Ashvin wrote:The Valkyries are the 'archetypal moods' of the World-Soul - they remain virgins, undefiled by the physical world, and transport those who voluntarily and bravely confront the death of their bodily senses into the ceaseless musical movements of eternal life-processes. All ancient myths speak to these same realities of Soul and Spirit, and all ancient mysteries spoke of the One "who is and who was and who is to come". It was no coincidence that there were twelve tribes of Israel and its prophesied Messiah, the ever-traveling Sun, chose twelve disciples to surround Him. Neither is it a coincidence that this Messiah stated He is the eternal "I AM" seven times to those who had ears to hear what the Spirit spoke, nor that He sent seven letters to seven churches by way of the seven spirits. He appeared among seven golden lampstands to John the Revelator, His voice booming like a trumpet and the roaring of many waters. This musical symphony of the Soul has the greatest significance for our Spiritual story, as it orients our imagination towards the fulfillment of our Spiritual freedom in this everlasting relation - "No longer do I call you servants, for a servant does not know what his master is doing; but I have called you friends..."
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AshvinP
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Re: The vertigo of eternity

Post by AshvinP »

Hedge90 wrote: Tue Jul 20, 2021 2:32 pm I obviously have a lot to learn about mysticism. I only recently became interested in it, because before my experience I was certain stuff like that were balloney. It's both fascinating and terrifying to me. Fascinating, because it opened up vistas I couldn't even imagine before. It's like I've been living in a cell with closed windows, and I didn't even know that there was something outside the cell. But also terrifying, because then, the possibilities are endless and things I used to think of as just stuff to scare people may very well be real at some level of reality. And while you have those who had tread these paths before you and shared their insights, fundamentally, everyone has to take these journeys by themselves. And that's really, really scary.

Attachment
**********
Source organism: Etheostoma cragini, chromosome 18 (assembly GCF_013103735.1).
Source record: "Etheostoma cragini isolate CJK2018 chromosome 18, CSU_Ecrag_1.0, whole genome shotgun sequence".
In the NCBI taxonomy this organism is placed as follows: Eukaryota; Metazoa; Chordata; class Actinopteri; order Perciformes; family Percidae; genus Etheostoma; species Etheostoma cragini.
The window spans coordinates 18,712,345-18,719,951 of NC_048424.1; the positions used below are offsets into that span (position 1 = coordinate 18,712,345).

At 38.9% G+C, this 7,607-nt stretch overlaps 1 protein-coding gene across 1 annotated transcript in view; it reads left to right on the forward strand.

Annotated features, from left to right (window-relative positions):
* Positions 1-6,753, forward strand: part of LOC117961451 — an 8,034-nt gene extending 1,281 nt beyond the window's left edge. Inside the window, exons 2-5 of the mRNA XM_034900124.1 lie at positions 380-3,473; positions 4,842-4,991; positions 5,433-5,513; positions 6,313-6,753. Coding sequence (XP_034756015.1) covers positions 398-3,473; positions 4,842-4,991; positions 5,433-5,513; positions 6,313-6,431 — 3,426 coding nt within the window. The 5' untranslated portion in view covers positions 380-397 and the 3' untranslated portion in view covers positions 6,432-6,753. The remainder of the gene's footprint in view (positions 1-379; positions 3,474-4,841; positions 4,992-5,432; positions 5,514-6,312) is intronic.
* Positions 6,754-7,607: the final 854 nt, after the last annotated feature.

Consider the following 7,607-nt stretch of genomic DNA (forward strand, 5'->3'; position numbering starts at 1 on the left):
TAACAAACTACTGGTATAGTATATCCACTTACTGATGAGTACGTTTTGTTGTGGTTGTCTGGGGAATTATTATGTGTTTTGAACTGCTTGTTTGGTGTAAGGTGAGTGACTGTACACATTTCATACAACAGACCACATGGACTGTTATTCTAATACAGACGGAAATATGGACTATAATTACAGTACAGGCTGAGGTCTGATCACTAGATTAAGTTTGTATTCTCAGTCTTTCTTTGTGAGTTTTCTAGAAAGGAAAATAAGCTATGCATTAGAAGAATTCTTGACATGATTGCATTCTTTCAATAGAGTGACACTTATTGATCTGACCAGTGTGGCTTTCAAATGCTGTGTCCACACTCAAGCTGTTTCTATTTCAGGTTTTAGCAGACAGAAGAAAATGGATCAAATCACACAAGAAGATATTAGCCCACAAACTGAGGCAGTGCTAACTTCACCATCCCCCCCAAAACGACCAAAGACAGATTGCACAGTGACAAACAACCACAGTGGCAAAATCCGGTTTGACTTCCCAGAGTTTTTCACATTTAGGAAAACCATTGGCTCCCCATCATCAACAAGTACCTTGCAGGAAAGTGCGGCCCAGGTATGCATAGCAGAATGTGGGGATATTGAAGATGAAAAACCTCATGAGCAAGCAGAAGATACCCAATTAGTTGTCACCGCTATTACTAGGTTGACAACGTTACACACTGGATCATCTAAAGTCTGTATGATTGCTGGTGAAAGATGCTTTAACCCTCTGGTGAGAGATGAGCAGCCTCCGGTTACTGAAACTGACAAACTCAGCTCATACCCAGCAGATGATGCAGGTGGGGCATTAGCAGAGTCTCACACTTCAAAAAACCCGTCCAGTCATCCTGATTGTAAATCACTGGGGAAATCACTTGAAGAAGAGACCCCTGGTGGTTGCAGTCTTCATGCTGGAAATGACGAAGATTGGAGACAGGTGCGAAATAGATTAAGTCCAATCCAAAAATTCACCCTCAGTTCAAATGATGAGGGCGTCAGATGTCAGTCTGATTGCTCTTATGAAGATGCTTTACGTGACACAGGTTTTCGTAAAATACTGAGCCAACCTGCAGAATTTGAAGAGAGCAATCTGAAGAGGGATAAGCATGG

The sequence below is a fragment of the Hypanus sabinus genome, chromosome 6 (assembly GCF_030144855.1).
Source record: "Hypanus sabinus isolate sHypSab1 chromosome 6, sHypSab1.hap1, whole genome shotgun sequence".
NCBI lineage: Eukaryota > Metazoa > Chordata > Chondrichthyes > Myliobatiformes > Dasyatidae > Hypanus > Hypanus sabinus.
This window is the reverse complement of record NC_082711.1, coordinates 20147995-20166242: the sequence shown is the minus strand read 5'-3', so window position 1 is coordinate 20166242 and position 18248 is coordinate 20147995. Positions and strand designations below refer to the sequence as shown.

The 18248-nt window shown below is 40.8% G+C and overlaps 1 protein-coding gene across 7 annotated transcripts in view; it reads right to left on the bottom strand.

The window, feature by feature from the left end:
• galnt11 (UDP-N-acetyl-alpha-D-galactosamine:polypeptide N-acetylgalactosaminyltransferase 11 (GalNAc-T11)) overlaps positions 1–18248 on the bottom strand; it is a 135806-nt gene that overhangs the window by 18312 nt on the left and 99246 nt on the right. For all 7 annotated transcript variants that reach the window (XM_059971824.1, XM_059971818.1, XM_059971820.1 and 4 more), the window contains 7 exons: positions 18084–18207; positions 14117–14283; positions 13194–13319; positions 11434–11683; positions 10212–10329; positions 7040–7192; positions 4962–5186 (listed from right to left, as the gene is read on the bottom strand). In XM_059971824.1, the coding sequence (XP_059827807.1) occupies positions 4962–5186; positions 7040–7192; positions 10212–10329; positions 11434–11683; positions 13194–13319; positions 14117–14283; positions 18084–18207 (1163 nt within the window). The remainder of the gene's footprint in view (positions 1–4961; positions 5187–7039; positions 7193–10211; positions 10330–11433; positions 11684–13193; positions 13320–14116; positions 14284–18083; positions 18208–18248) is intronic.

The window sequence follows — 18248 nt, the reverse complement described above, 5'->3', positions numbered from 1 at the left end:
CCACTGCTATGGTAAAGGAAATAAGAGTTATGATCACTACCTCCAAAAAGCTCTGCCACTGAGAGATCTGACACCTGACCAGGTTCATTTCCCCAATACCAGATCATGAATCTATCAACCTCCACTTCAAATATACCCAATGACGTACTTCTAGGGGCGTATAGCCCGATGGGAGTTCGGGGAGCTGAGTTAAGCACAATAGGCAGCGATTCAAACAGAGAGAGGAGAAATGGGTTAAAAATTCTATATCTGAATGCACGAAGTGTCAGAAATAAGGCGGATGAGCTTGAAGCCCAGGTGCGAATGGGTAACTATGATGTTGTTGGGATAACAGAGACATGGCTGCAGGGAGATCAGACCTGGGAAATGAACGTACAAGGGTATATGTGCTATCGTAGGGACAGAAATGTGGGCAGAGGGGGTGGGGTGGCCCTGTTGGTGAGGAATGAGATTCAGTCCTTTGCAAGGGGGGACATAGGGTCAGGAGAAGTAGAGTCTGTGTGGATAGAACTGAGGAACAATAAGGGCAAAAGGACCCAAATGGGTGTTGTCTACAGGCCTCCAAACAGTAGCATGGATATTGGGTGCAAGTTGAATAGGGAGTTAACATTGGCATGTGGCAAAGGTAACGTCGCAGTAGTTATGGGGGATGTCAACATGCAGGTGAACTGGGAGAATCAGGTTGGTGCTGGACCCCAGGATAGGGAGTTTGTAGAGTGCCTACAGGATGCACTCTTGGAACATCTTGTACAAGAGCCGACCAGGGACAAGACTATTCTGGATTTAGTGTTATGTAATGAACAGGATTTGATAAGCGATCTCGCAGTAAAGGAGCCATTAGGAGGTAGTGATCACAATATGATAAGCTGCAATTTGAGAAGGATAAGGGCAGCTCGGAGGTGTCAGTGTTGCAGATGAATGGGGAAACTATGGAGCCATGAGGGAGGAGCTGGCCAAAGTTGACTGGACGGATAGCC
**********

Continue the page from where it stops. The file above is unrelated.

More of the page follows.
That is how I also felt when first reading Steiner's The Philosophy of Freedom. It was like discovering a magic potion which confirmed everything I had ever wanted to be true about the structure of Reality. Some point along the way, it then dawns on us that the Genie does not only grant our wishes but asks for our self-sacrifice as well. That is the real scary part for me, but it also stimulates a profound meaning by way of knowing which makes all the sacrifices bearable. Without that knowing, we are still forced to make the sacrifices in one way or another, only we do it out of coerced necessity instead of our own personal volition - we are forced on a journey instead of taking it ourselves. The former is the primary danger of mysticism, born of "occult imprisonment" i.e. archetypal possession as opposed to spiritual freedom.
“It is your presumption that freedom is something which you already possess that ensures that you will remain in chains."
Hedge90
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Re: The vertigo of eternity

Post by Hedge90 »

I'll definitely look that book up, thanks.
Btw in the meantime I was thinking about something. Religions and esoteric traditions other than Buddhism maintain the existence of a self that survives after the death of the body. But at the same time, the original idea of Hell in many traditions - before it started to be painted as a place of physical torment in the Middle Ages - was basically just oblivion; eradication of the soul (correct me if I'm wrong).
Now, I remembered that the final part of my trip was total union with everything, with complete loss of my self. It was infinitely calm, there was nothing "bad" in it, but my "self" died there. "I" did not have the power to come back from there; I was cast back. And as I was cast back into my body and ego, even though what I just experienced was complete calm, I was overcome with terror (though I ascribed that to the trauma my ego just had).
Do you think, that perhaps I may have seen what those traditions referred to as "Hell"? Do you think that maybe the purpose of mysticism is to develop the aspects of the self that will keep the soul intact and not let it just dissolve?
This is pure speculation and I'm not sure I'm making any sense. I'm merely asking what you think.
AshvinP wrote: Tue Jul 20, 2021 3:29 pm
Hedge90 wrote: Tue Jul 20, 2021 2:32 pm I obviously have a lot to learn about mysticism. I only recently became interested in it, because before my experience I was certain stuff like that were balloney. It's both fascinating and terrifying to me. Fascinating, because it opened up vistas I couldn't even imagine before. It's like I've been living in a cell with closed windows, and I didn't even know that there was something outside the cell. But also terrifying, because then, the possibilities are endless and things I used to think of as just stuff to scare people may very well be real at some level of reality. And while you have those who had tread these paths before you and shared their insights, fundamentally, everyone has to take these journeys by themselves. And that's really, really scary.